When it comes to the story, the narrative aspect of the games hasn't always been the "Twisted Metal" franchise's strongest highlight, but each title does contain its own unique storyline, all of which revolve around a similar plot involving an annual tournament of vehicle-based combat where the winner is granted whatever the champion desires by the host. While it is generally known that to the victor goes the spoils, when the dust settles on the onslaught of chaotic car wreckage the ill-fated contest inevitably comes with, things don't always have a happy ending, and players learn the "be careful what you wish for" lesson. In addition, throughout each title's campaign, dark humor is littered throughout all of the high-octane action.

As far as the story for the series goes, it doesn't seem like the action-comedy series is sticking too close to any titles in the franchise, and instead, according to Peacock, the show is based on an original take from the dynamic duo responsible for the "Deadpool" movies, Paul Wernick and Rhett Reese, which was written by "Cobra Kai" scribe Michael Jonathan Smith. Their "Twisted Metal" take follows John Doe (Anthony Mackie), a down-on-his-luck outcast with amnesia and a mouth louder and bigger than his exhaust port who gets an opportunity to change everything. The only thing is there is a catch of post-apocalyptic proportions. He must drive across a villainous vehicle-ridden wasteland teeming with bloodthirsty maniacs to securely deliver a package with mysterious contents.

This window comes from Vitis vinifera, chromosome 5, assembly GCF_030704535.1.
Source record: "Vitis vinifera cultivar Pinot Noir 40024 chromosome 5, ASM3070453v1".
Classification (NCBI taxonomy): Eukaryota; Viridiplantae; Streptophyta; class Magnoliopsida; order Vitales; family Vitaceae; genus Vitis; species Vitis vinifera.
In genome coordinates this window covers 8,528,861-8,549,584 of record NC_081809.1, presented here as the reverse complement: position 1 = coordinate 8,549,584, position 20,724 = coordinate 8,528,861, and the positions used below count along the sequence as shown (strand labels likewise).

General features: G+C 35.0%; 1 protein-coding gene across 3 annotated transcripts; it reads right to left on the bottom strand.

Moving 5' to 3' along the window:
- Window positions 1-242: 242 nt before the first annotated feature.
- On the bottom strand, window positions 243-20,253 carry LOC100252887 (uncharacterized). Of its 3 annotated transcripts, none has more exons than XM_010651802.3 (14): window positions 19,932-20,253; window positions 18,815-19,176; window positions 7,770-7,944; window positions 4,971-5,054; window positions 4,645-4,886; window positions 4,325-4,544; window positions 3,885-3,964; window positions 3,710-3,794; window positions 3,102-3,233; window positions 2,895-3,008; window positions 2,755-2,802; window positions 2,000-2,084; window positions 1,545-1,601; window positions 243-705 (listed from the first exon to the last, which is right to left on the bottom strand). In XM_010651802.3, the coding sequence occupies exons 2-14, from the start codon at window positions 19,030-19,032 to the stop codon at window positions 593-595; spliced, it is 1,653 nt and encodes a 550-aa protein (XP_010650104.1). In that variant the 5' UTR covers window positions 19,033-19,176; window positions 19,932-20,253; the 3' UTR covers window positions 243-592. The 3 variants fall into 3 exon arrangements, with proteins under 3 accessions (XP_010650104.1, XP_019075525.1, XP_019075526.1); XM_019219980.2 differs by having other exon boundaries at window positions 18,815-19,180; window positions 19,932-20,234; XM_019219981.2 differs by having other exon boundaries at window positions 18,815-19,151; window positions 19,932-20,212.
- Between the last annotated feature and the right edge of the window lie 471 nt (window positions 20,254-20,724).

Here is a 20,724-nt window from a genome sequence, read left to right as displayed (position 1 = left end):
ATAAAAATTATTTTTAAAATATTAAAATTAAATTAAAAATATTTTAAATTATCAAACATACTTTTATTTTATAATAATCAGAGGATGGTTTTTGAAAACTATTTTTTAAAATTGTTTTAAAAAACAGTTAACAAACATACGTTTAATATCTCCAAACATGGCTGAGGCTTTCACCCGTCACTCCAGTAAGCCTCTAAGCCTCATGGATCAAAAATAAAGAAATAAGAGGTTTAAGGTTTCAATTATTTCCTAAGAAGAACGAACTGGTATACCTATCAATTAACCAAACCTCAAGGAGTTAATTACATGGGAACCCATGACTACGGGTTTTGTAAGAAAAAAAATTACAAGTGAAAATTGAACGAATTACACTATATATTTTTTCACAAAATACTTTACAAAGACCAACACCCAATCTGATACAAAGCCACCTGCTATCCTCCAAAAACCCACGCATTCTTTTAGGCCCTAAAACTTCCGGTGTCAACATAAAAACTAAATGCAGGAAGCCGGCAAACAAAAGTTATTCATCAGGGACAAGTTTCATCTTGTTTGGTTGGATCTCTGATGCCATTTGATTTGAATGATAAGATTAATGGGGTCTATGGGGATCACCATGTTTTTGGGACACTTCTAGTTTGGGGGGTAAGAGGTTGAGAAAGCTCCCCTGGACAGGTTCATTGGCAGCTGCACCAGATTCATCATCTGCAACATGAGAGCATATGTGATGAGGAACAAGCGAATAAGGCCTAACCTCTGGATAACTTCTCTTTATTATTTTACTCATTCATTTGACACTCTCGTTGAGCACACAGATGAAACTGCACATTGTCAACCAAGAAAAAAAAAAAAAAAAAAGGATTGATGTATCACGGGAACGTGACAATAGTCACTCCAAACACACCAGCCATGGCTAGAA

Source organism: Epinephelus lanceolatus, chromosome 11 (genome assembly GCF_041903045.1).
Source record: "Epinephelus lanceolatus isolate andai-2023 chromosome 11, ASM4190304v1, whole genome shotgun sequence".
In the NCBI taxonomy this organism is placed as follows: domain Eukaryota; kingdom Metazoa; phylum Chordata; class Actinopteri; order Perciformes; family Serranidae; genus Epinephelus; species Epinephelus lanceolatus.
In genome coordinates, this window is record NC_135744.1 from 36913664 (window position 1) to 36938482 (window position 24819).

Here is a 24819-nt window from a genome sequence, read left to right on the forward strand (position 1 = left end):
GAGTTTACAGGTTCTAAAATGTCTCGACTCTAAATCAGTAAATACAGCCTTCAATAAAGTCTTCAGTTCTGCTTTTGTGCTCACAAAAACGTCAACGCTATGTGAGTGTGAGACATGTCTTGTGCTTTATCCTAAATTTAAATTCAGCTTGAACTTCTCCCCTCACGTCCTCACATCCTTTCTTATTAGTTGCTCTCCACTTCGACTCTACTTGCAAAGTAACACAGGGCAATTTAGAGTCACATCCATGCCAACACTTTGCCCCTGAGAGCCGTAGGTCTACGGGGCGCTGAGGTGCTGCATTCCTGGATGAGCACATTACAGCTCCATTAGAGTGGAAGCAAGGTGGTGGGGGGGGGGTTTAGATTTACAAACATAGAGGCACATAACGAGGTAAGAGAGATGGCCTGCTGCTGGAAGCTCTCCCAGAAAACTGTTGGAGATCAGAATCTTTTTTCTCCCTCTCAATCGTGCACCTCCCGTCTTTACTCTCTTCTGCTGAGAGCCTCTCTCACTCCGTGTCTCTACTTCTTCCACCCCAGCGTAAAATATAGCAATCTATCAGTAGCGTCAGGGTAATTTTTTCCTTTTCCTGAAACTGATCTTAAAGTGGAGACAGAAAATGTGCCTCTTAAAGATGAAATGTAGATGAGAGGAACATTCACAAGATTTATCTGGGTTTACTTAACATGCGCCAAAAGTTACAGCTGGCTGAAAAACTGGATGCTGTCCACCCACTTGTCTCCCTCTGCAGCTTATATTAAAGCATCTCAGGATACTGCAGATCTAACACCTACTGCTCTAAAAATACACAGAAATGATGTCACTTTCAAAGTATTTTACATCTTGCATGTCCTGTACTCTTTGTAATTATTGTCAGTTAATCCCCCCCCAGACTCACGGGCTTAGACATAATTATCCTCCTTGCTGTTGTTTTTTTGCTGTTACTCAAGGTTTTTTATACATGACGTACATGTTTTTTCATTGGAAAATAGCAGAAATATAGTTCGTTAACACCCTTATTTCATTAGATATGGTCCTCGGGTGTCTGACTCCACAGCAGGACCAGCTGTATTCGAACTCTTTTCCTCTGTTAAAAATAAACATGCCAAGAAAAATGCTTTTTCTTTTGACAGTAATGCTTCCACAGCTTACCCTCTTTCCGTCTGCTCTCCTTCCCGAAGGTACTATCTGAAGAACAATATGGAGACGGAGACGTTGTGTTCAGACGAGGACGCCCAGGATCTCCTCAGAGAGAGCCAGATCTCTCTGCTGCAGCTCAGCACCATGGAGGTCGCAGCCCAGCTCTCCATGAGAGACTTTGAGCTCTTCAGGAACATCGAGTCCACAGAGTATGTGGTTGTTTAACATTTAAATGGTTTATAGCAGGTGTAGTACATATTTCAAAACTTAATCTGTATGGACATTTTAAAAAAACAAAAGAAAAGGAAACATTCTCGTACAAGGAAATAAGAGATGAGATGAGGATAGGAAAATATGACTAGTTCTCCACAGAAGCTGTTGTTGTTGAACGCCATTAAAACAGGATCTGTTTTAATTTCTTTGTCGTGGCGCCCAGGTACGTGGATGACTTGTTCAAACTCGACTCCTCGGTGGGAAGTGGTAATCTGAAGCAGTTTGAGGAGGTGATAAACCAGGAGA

Who is in the cast of Twisted Metal?

In September 2021, it was revealed that Anthony Mackie would be leading the way for the action comedy Peacock series. The actor, known for his roles in "The Banker," "Altered Carbon," and the MCU, will be playing the role of John Doe, a wise-cracking milkman with amnesia who gets the chance to change things for the better should he survive the catastrophic car combat that awaits him during his game-changing assignment.

Later, Deadline announced in May 2022 that "Brooklyn Nine-Nine" actress Stephanie Beatriz and "Divorce" star Thomas Haden Church would join Mackie in the show's lineup. Beatriz will take on the part of Quiet, an unstoppable car thief with killer instincts and a taste for vengeance who accompanies John Doe on his mission. Church will play the carefully calculated and charismatic Agent Stone, a ruthless lawman who relentlessly enforces justice in the post-apocalyptic wasteland John Doe is set to ride through. Deadline also reported in May 2022 that "Scream" franchise legend Neve Campbell would be playing the character Raven on the series.

A familiar face from the games that will make the jump to the small screen is none other than Sweet Tooth, the clown-faced menacing maniac fans of the franchise have become all too familiar with over the years. According to Deadline, All Elite Wrestling star Samoa Joe will be playing the character, but the voice of the notorious "Twisted Metal" frontman will be handled by renowned comedic actor Will Arnett. Other cast members include "Mayans M.C." star Richard Cabral as Loud, "The Tomorrow War" actor Mike Mitchell as Stu, and Chloe Fineman from "Saturday Night Live."